As you can see from the map of the Horseshoe 2 fire above, the fire has grown significantly over the last two days and is now close to the community of Paradise. It is burning in the southeast corner of Arizona near the New Mexico state line. More information is at InciWeb. The incident management team produced this fire progression map from data collected Thursday night.

The weather forecast for Paradise, AZ, (elevation 5,599′) calls for 22 mph winds gusting up to 31, high temperature of 87, and a low relative humidity of 6% Friday afternoon…not good news for firefighters. Current near-real-time weather observations can be found at the site for the Monte Vista RAWS weather station located on the west side of the fire at an elevation of 9,250′. At 2:06 p.m. on Friday it recorded a temperature of 70 degrees, 12% humidity, and a 17 mph wind gusting up to 30.

Jim Thomas’ Incident Management Team has been ordered for June 4 to replace Dugger Hughes’ IMTeam which will conclude their 14-day assignment. More about these IMTeams.

The Incident Management Team distributed the information below at 9:00 Friday morning:


“Evacuation ordered for Paradise and East Whitetail Canyon

The Cochise County Sheriff’s office has issued a mandatory evacuation order for the communities of Paradise, East Whitetail Canyon and the surrounding communities effective 6:00 pm, June 2, 2011.
Fire Facts:

  • Date Started: 05/08/2011
  • Number of Personnel: 825 personnel including 9  hotshot crews, 9 hand crews
  • Location: 5 miles south of Portal, Arizona
  • Cause: Human – under investigation
  • Equipment: 36 Engines, 24 Water Tenders
  • Size:  86,140 acres
  • Estimated Containment Date: 06/22/2011

General Information/Announcements:

A Red Flag Warning is in effect today from 12:00 to 8:00 p.m. due to high winds. Despite the concentrated effort of over one hundred hotshot firefighters, yesterday the fire crossed Rock Creek Canyon and, aided by strong winds and high flame lengths, the fire spotted over a mile and a half east towards Paradise. The Barfoot Lookout Tower and communication equipment in the area were destroyed by the fire, and crews were forced to disengage and shift to an indirect firefighting strategy.

According to Incident Commander Dugger Hughes, a dead oak tree burning within the main fire area threw an ember over containment lines, which landed into a live oak tree with a dead branch. Over the course of the night, the ember came to life and by the time firefighting resources were able to detect it early the next morning the fire had reached unsafe conditions.  The oak tree was not lit as part of a burnout operation.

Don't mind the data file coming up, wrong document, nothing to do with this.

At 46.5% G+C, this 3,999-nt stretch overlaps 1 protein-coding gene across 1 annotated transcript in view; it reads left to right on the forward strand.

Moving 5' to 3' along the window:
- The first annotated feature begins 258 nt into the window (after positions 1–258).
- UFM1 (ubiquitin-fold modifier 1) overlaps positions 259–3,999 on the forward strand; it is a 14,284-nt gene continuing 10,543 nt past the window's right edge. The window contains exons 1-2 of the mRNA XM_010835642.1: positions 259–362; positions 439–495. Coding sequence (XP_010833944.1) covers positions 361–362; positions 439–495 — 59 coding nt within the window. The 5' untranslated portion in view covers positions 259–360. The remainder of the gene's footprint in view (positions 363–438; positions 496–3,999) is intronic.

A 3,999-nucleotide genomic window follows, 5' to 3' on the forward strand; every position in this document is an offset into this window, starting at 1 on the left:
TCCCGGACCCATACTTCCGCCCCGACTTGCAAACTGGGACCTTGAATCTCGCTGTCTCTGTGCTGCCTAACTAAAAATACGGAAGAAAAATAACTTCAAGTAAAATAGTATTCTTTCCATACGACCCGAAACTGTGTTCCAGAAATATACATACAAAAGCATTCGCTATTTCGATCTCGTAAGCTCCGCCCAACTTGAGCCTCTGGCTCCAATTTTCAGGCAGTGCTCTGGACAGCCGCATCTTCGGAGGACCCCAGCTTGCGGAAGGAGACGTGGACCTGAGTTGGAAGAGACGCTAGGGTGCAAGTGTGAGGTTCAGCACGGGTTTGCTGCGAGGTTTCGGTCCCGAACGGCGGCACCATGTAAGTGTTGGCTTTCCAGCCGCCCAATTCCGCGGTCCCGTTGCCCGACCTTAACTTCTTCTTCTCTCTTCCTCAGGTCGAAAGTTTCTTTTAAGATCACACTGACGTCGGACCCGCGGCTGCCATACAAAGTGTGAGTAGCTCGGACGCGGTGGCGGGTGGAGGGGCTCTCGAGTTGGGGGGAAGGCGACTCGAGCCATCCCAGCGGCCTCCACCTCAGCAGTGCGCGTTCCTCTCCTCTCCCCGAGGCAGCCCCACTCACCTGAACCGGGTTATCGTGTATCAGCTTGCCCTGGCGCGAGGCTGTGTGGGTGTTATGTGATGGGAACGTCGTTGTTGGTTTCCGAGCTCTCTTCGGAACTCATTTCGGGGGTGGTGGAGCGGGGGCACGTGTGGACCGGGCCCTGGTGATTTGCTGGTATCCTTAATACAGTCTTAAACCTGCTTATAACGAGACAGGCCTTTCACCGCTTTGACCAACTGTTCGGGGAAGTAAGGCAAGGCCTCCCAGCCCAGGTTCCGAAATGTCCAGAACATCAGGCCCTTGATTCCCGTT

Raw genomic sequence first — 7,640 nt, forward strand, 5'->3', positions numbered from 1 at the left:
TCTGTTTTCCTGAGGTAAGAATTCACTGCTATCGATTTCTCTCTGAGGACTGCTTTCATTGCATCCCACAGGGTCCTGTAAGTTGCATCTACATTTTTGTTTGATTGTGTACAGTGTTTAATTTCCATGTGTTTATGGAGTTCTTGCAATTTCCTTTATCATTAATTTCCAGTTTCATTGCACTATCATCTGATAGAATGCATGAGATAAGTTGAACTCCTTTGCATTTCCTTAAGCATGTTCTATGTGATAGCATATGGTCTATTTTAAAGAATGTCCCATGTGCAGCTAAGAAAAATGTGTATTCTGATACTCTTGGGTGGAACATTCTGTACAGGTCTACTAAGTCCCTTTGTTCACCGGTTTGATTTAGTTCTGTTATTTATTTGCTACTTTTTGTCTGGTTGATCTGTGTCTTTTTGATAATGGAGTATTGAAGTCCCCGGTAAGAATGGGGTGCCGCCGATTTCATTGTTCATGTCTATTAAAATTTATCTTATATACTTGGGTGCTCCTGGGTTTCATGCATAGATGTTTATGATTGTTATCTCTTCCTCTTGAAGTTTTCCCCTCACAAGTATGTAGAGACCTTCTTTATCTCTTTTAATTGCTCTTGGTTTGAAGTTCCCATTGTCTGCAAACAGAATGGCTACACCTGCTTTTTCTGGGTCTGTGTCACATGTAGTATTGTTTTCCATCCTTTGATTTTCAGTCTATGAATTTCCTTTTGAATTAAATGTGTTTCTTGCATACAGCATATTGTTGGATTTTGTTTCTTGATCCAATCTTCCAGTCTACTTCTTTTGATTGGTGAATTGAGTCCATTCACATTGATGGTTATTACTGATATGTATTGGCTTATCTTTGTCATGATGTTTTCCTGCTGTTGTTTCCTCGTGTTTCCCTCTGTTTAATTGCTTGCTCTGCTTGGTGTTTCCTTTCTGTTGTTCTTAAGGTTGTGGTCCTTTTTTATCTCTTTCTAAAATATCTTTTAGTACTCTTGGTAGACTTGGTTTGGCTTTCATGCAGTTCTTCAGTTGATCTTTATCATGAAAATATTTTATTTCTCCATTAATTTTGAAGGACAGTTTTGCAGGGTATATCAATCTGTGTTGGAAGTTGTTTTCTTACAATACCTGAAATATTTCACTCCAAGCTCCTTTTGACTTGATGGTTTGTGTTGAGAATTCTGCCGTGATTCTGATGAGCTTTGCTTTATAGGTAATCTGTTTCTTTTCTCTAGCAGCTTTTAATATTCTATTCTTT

“This goes to show that you can work hard and do everything right, and all it takes is one little ember in the wrong place at the wrong time,” said Hughes.”


Update: read the June 4, 2011 article about the Horseshoe 2 fire.

Horseshoe 2 fire becomes 5th largest wildfire in Arizona history

Updated at 8:36 p.m. MT, June 2, 2011

The Incident Management Team issued the following update this evening:

Evacuation Order for

Paradise and East Whitetail Canyon

For immediate release: June 2, 2011 at 6:30 p.m.

The Cochise County Sheriff’s office has issued a mandatory evacuation order for the communities of Paradise and East Whitetail Canyon as of 6:00 pm, June 2, 2011. The evacuation is being issued as a safety precaution. Due to Red Flag wind conditions, The Horseshoe 2 Fire has extended across Rock Creek Canyon and has moved northeast. The fire has spotted across Pinery Canyon Road (Rte. 42) and firefighters are actively working to suppress that fire.

The Chiricahua National Monument is temporarily closed to visitors.

More information is at InciWeb.


Horseshoe Two fire from Earth orbit
Horseshoe 2 fire as seen from the International Space Station. NASA photo.

The Horseshoe 2 fire, which started on May 8, grew by a couple of thousand acres each day during most of the month of May, but after May 26 when it was 47,000 acres it began eating up the acres at a faster rate until today it reached 80,500 acres and became the 5th largest fire in the recorded history of Arizona.

Horseshoe 2 fire, burning out
Three hotshot ignition specialists evenly spaced walk in a line lighting the grasses, providing for a low intensity controlled burn to clear understory. Photo: Todd Abel SWIMT

Here is an excerpt from today’s 9:00 a.m. update by the Incident Management Team:

The primary focus of today’s activities will be to contain the fire that crossed the line in Saulsbury Saddle, which includes constructing hand line by five hot shot crews and dropping retardant from aerial resources. Structure protection is in place in the West Turkey Creek area as crews have taken precautionary measures to minimize the threat of property loss.

Burnout operations will continue on the southwest side of the fire along Tex Canyon Road, completing the remaining six mile containment line for that area.

Smoke will be visible over the northwest and southern portions of the fire as operations continue. Travelers along State Route 80 will continue to see fire activity and are asked to be extra careful while driving in this area.

Map of Horseshoe 2 fire 0945 6-2-1011
Map of Horseshoe 2 fire, showing heat detected by satellites. The perimeter, mapped 6-1-2011, is in red. Heat was mapped sometime prior to 0945 MT 6-2-2011. MODIS/Google

More information about the Horseshoe 2 fire, which is on the Arizona and New Mexico border near Portal, AZ and 2 miles west of Rodeo, NM, is at InciWeb.


Update: read the June 4, 2011 article about the Horseshoe 2 fire.